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How to turn your child into a mini money manager

Young boy, talking on the phone, taking notes, money and tablet on the table

14 Mar 2017

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Mark Twain once said that “the secret to getting ahead is getting started.” That’s especially true when it comes to teaching your kids about money. The earlier your kids learn how to save and be responsible with money – the better it will be for you in the long run.

Teaching them the joys of money management will help when the teenage years come along too – as they won’t be swindling change from you left right and centre. Well, let’s hope not...

It’s not about being a spoilsport – but just about showing kids the value of money and planning for the future. It’s about teaching them the benefits of saving and showing them all the things money pays for – like their future college fund.

While it might be hard to imagine your five-year-old who has just completed a self-portrait on your kitchen wall in permanent marker ever making it to college – you can convince them to save for art school!

It’s not a daunting task – it’s just about instilling good habits and sensible management. Your kids will thank you in the future – that much is guaranteed. Here are our top tips for passing on your wealth of knowledge!

Start a regular pocket money fund

It might seem counterproductive to start giving your child pocket money when they’re really young. They couldn’t spend it all in the one shop if they tried! But once your child has mastered basic maths skills (usually around the ages of six or seven) – they are ready for pocket money.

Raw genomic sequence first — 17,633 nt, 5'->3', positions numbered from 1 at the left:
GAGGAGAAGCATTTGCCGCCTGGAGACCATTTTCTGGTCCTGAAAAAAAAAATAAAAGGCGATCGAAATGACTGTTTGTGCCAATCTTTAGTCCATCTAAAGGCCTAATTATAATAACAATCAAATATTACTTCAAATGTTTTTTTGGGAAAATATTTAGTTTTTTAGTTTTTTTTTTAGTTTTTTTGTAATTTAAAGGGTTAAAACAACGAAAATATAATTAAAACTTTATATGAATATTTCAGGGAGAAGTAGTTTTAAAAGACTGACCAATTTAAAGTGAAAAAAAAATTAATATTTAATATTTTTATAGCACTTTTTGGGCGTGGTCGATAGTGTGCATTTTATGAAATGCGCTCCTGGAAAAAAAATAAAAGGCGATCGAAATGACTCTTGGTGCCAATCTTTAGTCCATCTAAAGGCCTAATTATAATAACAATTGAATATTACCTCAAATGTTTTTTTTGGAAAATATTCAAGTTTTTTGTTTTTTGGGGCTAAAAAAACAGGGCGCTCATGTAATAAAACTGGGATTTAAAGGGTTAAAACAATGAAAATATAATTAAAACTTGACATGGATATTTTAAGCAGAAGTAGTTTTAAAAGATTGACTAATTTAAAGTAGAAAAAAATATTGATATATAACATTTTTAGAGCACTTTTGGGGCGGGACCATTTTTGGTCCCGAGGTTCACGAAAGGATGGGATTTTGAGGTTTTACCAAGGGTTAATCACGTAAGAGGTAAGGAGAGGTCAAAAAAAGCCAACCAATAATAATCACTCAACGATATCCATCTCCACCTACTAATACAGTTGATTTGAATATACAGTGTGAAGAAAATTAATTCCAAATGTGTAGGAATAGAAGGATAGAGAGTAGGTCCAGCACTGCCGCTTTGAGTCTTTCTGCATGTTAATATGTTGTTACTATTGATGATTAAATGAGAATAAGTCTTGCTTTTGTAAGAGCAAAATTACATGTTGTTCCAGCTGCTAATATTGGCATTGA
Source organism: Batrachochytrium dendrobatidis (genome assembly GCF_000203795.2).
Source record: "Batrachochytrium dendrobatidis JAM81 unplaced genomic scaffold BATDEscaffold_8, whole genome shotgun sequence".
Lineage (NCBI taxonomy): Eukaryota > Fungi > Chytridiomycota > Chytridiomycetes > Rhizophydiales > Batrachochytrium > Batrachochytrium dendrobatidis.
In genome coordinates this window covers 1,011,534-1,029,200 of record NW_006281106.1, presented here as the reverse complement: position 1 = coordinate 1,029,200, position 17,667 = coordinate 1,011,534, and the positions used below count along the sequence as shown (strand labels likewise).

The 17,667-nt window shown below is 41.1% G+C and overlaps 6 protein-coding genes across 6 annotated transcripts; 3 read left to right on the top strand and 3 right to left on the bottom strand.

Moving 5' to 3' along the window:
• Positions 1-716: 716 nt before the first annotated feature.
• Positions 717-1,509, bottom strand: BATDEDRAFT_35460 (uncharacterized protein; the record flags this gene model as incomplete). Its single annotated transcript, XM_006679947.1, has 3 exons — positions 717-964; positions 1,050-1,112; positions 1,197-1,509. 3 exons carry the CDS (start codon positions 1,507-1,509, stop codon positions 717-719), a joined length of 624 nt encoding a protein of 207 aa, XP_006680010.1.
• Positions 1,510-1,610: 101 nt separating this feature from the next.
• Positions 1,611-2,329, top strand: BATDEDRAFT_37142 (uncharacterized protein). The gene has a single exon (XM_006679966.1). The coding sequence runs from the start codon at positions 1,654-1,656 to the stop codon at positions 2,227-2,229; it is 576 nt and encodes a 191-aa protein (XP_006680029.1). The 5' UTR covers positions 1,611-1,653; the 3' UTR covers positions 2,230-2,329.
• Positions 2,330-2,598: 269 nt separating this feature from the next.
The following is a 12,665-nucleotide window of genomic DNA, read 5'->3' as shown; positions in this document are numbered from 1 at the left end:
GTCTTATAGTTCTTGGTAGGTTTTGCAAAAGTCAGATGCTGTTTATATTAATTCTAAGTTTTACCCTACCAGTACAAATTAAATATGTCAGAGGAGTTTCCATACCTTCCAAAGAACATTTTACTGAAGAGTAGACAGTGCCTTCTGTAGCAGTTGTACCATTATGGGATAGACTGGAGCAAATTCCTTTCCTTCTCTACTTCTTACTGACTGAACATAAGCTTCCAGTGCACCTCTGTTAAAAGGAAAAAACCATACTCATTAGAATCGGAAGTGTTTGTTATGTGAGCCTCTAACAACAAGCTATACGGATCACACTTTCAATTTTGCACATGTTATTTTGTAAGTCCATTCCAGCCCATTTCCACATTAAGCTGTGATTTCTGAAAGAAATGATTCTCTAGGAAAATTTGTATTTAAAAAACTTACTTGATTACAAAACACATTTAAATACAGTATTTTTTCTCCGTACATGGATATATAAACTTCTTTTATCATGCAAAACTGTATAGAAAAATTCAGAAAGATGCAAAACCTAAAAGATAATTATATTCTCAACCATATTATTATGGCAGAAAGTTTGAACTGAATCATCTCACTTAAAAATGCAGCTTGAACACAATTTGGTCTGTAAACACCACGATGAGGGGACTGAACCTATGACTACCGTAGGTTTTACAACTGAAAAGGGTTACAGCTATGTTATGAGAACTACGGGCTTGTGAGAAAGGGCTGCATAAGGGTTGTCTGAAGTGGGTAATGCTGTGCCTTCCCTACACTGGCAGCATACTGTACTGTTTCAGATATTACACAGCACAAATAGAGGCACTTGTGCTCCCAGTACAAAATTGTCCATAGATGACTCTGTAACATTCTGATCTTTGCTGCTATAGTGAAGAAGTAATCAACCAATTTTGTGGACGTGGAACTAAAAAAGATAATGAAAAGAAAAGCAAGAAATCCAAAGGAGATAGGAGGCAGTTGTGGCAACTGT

This is where you will need to show good financial management yourself – they need to get the same amount every week to teach them how to budget and plan their money.

Psychologist Joanna Fortune says that “one of the most valuable tools parents have is pocket money. Once a child hits seven they can start getting pocket money. But no matter how much a child gets, they should always be taught to put aside 10 per cent.”

Psychologists have shown that kids can start learning about money at the age of two – and have a fairly firm grasp of the concept by the age of five. So it’s never too early to start teaching them financial lessons, even if they don’t need money just yet.

Even at the age of two or three you can read them books like Bunny Money (where two bunnies try to make their money last to buy some vampire teeth for their grandmother – the present all grannies really want) which teach subtle, but valuable lessons.

Save for their education early on

It’s important to start planning for your child’s education as early as possible, and to involve them in the learning process of long term saving, too. When they reach communion or confirmation age, they will have grasped an understanding of the time and regular commitment involved in long term saving – they might even want to give their own contribution to their pot!

A handy tip is to have three jars – one for saving, one for a medium-term goal (a football jersey or a gadget) and one for weekly spending. You can also help them along by opening a mini-saver account to help their money grow.

Teach them some basic saving sums